Philippians 1:1-6 Paul and Timothy, servants of Christ Jesus, To all the saints in Christ Jesus who are at Philippi, with the overseers and deacons: 2 Grace to you and peace from God our Father and the Lord Jesus Christ. 3 I thank my God in all my remembrance of you, 4 always in every prayer of mine for you all making my prayer with joy, 5 because of your partnership in the gospel from the first day until now. 6 And I am sure of this, that he who began a good work in you will bring it to completion at the day of Jesus Christ.
The Apostle Paul was the founding pastor of the church at Philippi. He had set out on his second missionary journey traveling through the southern part of modern day Turkey. The region he was in was the province of Asia. As he was traveling through, strengthening the churches that had been planted in his first journey, he met a young disciple named Timothy. Timothy joined the missionary band and they continued to travel westward. Strangely, the Holy Spirit stopped Paul from preaching in that area. Instead, Paul saw a man from Macedonia in a vision urging him to come over and help them.
We don’t know how much planning had gone into Paul’s trip. It seems that he was led day by day by the Spirit. I believe Paul wanted to visit the people that he had led to Christ on his previous trip. After all, by now they were Christian family to him. We often need direction from the Lord because we will follow our human desires and that’s not always right. Sometimes we can be very stubborn because we are sure we know the will of God in a matter or at least what seems right. What a loss it would have been for Paul to have stayed in Asia against God’s direction. He may have wanted to stay in Asia but…
Philippi was where God wanted them. Turn with me to Acts 16:9-10. Here we find an account of why Paul went to Macedonia rather than continue his plan. Listen while I read. And a vision appeared to Paul in the night: a man of Macedonia was standing there, urging him and saying, “Come over to Macedonia and help us.” 10 And when Paul had seen the vision, immediately we sought to go on into Macedonia, concluding that God had called us to preach the gospel to them.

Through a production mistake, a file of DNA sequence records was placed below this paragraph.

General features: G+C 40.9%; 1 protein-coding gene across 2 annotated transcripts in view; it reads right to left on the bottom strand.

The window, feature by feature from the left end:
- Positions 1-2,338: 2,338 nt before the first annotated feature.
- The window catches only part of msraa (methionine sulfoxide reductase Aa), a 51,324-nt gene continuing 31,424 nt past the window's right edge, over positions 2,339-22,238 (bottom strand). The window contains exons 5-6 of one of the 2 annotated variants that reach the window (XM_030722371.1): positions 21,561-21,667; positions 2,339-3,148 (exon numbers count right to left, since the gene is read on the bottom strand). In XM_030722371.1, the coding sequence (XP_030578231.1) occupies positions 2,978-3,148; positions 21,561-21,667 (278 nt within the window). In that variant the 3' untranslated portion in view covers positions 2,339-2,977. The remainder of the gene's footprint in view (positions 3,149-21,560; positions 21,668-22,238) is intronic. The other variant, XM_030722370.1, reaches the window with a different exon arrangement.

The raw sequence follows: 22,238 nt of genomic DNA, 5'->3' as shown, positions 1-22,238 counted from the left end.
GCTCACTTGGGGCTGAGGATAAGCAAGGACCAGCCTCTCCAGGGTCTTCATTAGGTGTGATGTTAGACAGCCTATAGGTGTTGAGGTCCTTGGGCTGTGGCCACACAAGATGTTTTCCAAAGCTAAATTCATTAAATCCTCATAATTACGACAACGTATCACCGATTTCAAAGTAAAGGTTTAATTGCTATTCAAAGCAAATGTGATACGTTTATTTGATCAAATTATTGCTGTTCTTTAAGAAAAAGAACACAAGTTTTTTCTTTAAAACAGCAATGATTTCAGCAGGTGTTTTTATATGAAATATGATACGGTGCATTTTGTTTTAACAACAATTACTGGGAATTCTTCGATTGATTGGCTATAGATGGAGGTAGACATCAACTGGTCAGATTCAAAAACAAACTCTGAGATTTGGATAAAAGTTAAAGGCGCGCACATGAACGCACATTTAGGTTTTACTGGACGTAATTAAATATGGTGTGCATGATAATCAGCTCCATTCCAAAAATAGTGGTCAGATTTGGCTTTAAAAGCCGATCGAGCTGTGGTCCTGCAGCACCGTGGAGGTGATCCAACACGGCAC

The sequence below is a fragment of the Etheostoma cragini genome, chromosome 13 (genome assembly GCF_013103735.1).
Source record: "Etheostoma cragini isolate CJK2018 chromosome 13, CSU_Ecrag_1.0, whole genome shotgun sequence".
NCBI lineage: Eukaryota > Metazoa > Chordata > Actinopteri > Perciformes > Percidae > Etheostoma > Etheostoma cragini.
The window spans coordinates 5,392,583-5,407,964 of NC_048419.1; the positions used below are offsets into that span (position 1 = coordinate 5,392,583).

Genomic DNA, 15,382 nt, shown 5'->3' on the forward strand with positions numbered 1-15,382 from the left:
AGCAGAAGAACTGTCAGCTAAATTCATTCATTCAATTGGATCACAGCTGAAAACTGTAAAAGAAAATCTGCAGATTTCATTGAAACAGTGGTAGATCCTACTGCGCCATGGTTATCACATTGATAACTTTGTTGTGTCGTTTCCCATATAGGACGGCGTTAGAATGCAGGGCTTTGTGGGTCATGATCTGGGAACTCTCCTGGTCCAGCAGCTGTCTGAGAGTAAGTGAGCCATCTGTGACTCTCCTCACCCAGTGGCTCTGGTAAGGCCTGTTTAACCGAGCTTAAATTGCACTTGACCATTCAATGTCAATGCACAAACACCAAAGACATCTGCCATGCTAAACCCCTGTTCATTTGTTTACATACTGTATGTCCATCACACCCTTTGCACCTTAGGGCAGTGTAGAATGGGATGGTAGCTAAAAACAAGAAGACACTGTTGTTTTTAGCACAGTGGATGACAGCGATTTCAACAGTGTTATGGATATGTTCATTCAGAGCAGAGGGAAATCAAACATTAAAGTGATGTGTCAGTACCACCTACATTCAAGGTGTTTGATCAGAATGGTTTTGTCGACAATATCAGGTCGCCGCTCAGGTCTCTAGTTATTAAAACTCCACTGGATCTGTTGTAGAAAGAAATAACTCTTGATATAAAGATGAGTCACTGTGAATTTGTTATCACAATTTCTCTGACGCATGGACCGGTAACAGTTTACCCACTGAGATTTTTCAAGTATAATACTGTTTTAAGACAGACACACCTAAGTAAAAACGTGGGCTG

The missionary team had started out with no intention, so far as we know, of going into new territory. We know from the record in the book of Acts that Paul had intended to visit every city they had preached in on the first journey. Paul had also intended that he and Barnabas would travel together. However, Barnabas wanted to give John Mark a second chance and Paul would have none of it. John Mark had failed to follow through on the first trip and Paul was not about to give him a second chance. So Barnabas took Mark and set sail for Cyprus while Paul took Silas and went overland through Syria. Along the way Paul picked up Timothy and added him to the team. He also added Luke, the beloved physician, and Luke gave us the written record of Paul’s journeys as well as the gospel bearing his name. Part of the purpose of the trip was to tell the churches about the decision made at Jerusalem. The church council that met there had determined that the Gentiles could come into the church without first becoming Jews. That was good news! The new churches they had started were being strengthened in the faith and increased in numbers daily.
It must have seemed strange to Paul that he was not allowed to stay in the province of Asia and preach the gospel where he had been so successful before. God doesn’t seem to be impressed with our version of success. The Holy Spirit forbade his preaching in Asia. So Paul made another attempt at a plan by trying to go north to Bithynia and again he was blocked by the Spirit. The time had not yet come for Bithynia to be evangelized. Within two generations there would be a vibrant Christian presence in that area.
The vision of the man from Macedonia asking Paul to come over and help them settled the issue. Having arrived in Troas they set sail into Europe, travelled to Philippi, and immediately…